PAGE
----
Authors: Shaw, J; Pedlar-Hobbs, R; Chubb, D

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DOI https://doi.org/10.36487/ACG_repo/2215_58

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Shaw, J, Pedlar-Hobbs, R & Chubb, D 2022, 'The role of key performance indicators throughout the mine life in achieving closure objectives', in AB Fourie, M Tibbett & G Boggs (eds), Mine Closure 2022: 15th International Conference on Mine Closure, Australian Centre for Geomechanics, Perth, pp. 803-812, https://doi.org/10.36487/ACG_repo/2215_58

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Abstract:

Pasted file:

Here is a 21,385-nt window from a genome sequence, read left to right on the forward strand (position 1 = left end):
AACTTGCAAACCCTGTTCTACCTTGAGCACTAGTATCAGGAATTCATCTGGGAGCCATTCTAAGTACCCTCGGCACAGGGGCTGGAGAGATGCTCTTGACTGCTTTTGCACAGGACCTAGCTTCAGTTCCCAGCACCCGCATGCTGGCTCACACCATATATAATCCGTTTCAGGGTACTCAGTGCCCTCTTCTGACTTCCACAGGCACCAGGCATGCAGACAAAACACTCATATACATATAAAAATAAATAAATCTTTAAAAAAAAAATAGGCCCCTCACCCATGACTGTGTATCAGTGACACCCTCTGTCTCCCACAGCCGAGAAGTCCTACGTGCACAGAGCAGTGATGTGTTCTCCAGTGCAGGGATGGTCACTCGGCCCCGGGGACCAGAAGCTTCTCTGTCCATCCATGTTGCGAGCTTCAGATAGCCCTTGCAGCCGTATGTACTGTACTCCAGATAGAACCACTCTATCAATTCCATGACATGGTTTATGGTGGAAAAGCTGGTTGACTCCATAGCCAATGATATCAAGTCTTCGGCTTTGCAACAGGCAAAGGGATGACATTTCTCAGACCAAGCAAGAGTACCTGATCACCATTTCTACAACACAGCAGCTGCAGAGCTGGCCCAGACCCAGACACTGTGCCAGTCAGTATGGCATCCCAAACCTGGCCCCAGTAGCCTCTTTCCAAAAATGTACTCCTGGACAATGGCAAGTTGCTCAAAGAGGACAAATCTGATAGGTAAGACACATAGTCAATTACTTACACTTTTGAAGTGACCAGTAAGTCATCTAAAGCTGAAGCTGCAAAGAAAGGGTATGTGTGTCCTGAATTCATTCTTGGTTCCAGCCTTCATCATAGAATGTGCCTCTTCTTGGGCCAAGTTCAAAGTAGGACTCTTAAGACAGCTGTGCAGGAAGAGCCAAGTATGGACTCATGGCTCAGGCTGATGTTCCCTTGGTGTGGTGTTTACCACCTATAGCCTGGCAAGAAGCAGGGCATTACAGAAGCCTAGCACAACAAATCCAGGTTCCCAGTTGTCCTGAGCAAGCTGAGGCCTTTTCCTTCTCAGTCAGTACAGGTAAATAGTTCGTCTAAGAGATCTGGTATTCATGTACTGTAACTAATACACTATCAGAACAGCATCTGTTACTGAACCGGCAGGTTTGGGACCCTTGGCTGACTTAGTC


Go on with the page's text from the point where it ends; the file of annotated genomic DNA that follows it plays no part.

At the industry level, there is recognition that the principle of designing and operating for closure is necessary to achieve successful and sustainable post-mining outcomes. Despite recognising the benefits of applying these principles, many mine operators struggle with the apparently conflicting objectives of run-of-mine profitability and life-of-mine costs and liabilities. This paper makes the following interrelated arguments from our experience. Closure efforts can be made significantly more effective (and ultimately less expensive) if closure considerations are included in the day-to-day operations of a mine. Closure is currently not being adequately considered and embedded into all stages of the mine lifecycle due to a reluctance to accept present expenditures to reduce long-term costs. An integrated and progressive approach to closure is not merely about the temporal redistribution of costs; rather, there are real, immediate and long-term benefits to incorporating closure into day-to-day activities that need to be considered alongside other financial calculations. Key performance indicators (KPIs) can be a useful tool to facilitate the cultural and organisational change required to shift towards a more embedded, integrated, progressive, and ultimately effective closure process. Incorporating KPIs earlier in the mine lifecycle will offer the greatest benefit, and KPIs developed as part of a closure execution project can also increase the likelihood of achieving positive closure outcomes. After elucidating these arguments and providing examples of the benefits of KPIs as a vehicle for organisational change, this paper suggests some areas to consider for KPIs for companies looking to effectively integrate progressive closure considerations into their broader mine plans.

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